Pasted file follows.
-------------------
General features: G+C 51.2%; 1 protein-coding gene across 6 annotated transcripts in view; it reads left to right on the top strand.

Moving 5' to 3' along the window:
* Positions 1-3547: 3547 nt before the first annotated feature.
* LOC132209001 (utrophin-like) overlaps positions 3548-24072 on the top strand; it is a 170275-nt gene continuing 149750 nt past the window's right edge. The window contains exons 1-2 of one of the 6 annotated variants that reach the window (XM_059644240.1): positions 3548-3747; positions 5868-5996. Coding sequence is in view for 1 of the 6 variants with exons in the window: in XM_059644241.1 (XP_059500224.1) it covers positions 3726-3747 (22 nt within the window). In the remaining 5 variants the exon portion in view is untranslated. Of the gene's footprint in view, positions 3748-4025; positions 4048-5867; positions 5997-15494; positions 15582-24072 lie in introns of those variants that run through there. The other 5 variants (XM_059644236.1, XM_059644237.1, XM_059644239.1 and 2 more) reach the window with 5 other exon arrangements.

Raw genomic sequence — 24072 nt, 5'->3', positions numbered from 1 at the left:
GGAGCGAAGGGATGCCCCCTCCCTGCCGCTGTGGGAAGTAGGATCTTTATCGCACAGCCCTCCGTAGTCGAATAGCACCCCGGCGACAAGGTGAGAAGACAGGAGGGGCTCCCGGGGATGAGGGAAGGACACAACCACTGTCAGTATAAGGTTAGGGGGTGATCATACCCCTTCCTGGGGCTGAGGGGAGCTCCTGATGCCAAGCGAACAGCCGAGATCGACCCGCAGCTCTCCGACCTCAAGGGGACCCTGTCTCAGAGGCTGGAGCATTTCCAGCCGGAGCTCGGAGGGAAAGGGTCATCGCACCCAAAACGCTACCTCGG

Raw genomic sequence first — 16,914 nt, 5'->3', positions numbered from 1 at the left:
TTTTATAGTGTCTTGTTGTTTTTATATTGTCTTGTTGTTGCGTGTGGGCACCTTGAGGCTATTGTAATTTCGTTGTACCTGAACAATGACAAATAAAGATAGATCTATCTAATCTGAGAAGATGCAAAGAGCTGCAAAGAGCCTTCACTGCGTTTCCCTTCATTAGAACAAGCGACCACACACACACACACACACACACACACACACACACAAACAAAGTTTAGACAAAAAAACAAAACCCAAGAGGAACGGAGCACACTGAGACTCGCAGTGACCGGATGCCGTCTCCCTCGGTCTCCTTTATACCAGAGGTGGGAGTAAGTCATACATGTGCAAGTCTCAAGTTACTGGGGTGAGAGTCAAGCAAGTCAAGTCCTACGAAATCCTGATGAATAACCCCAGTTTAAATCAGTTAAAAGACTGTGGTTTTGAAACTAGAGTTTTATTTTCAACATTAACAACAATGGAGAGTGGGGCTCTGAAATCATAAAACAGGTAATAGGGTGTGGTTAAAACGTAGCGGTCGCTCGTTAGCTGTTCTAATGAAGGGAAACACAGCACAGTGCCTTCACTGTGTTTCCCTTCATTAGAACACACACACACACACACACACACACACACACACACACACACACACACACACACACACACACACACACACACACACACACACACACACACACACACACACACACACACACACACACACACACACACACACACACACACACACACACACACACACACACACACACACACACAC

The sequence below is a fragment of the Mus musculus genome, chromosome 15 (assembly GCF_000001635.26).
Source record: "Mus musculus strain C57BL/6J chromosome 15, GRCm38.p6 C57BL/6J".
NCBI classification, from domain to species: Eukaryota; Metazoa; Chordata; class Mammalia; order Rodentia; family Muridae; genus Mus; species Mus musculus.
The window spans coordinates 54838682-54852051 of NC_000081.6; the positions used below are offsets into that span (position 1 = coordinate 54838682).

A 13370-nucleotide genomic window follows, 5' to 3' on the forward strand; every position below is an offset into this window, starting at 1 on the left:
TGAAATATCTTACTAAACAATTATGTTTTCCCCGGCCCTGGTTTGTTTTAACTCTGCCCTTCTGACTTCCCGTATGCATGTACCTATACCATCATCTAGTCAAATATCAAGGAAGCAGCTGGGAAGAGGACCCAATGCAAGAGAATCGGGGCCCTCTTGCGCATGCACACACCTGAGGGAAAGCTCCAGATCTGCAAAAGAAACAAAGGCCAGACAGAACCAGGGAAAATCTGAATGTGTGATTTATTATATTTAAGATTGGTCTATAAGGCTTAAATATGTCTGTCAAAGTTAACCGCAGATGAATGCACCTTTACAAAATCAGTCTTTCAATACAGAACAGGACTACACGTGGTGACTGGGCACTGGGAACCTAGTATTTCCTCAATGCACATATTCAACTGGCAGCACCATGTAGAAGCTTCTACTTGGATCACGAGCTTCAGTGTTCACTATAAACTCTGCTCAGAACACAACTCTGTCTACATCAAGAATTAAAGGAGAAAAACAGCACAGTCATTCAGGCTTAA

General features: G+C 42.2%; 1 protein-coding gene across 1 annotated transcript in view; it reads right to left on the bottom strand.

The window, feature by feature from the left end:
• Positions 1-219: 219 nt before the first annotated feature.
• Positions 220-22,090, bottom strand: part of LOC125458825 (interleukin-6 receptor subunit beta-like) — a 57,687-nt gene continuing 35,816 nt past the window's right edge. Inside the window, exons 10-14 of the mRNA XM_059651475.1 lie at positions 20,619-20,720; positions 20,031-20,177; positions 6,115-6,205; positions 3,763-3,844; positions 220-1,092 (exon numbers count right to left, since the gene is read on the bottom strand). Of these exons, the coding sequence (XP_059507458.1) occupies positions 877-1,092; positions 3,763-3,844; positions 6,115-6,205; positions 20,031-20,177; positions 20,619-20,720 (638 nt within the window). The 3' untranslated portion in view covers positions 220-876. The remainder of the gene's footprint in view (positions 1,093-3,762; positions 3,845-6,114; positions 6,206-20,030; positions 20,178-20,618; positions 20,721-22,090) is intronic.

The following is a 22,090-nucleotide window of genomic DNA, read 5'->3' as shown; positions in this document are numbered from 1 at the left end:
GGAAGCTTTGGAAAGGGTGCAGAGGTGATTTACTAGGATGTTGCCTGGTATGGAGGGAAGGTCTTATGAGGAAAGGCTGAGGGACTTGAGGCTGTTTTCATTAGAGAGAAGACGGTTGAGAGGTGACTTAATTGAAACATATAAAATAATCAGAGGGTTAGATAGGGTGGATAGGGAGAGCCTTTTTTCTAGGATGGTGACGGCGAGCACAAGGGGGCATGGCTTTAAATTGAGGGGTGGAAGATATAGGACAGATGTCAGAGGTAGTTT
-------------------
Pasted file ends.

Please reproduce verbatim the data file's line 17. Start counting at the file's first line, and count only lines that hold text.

• Positions 1-219: 219 nt before the first annotated feature.